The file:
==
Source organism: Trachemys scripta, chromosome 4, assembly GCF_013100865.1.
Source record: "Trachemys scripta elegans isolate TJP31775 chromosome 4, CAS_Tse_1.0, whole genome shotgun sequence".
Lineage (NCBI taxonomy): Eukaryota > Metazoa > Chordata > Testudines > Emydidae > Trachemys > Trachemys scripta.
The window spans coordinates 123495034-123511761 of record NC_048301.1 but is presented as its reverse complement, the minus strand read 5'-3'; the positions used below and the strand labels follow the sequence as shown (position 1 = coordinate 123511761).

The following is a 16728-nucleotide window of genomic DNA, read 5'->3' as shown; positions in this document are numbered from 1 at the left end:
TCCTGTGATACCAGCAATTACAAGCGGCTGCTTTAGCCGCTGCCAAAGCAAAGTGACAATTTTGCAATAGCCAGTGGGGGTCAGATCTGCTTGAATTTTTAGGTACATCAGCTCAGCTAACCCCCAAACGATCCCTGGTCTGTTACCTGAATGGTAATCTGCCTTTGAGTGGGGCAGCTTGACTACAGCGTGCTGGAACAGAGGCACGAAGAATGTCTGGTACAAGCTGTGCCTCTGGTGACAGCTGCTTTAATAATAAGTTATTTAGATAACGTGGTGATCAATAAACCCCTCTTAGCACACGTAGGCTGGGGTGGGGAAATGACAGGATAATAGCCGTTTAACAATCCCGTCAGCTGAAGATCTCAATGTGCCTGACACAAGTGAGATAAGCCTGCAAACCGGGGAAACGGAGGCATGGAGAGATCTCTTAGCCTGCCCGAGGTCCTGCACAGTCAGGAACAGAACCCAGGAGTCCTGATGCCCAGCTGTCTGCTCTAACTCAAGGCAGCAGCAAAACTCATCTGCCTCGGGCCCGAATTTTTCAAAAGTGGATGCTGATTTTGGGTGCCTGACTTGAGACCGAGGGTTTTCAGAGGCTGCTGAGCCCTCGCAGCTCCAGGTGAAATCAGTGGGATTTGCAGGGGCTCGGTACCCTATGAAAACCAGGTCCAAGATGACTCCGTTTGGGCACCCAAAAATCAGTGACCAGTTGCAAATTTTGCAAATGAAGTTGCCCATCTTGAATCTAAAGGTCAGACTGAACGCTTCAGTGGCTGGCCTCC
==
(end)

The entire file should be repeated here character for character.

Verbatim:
Source organism: Trachemys scripta, chromosome 4, assembly GCF_013100865.1.
Source record: "Trachemys scripta elegans isolate TJP31775 chromosome 4, CAS_Tse_1.0, whole genome shotgun sequence".
Lineage (NCBI taxonomy): Eukaryota > Metazoa > Chordata > Testudines > Emydidae > Trachemys > Trachemys scripta.
The window spans coordinates 123495034-123511761 of record NC_048301.1 but is presented as its reverse complement, the minus strand read 5'-3'; the positions used below and the strand labels follow the sequence as shown (position 1 = coordinate 123511761).

The following is a 16728-nucleotide window of genomic DNA, read 5'->3' as shown; positions in this document are numbered from 1 at the left end:
TCCTGTGATACCAGCAATTACAAGCGGCTGCTTTAGCCGCTGCCAAAGCAAAGTGACAATTTTGCAATAGCCAGTGGGGGTCAGATCTGCTTGAATTTTTAGGTACATCAGCTCAGCTAACCCCCAAACGATCCCTGGTCTGTTACCTGAATGGTAATCTGCCTTTGAGTGGGGCAGCTTGACTACAGCGTGCTGGAACAGAGGCACGAAGAATGTCTGGTACAAGCTGTGCCTCTGGTGACAGCTGCTTTAATAATAAGTTATTTAGATAACGTGGTGATCAATAAACCCCTCTTAGCACACGTAGGCTGGGGTGGGGAAATGACAGGATAATAGCCGTTTAACAATCCCGTCAGCTGAAGATCTCAATGTGCCTGACACAAGTGAGATAAGCCTGCAAACCGGGGAAACGGAGGCATGGAGAGATCTCTTAGCCTGCCCGAGGTCCTGCACAGTCAGGAACAGAACCCAGGAGTCCTGATGCCCAGCTGTCTGCTCTAACTCAAGGCAGCAGCAAAACTCATCTGCCTCGGGCCCGAATTTTTCAAAAGTGGATGCTGATTTTGGGTGCCTGACTTGAGACCGAGGGTTTTCAGAGGCTGCTGAGCCCTCGCAGCTCCAGGTGAAATCAGTGGGATTTGCAGGGGCTCGGTACCCTATGAAAACCAGGTCCAAGATGACTCCGTTTGGGCACCCAAAAATCAGTGACCAGTTGCAAATTTTGCAAATGAAGTTGCCCATCTTGAATCTAAAGGTCAGACTGAACGCTTCAGTGGCTGGCCTCC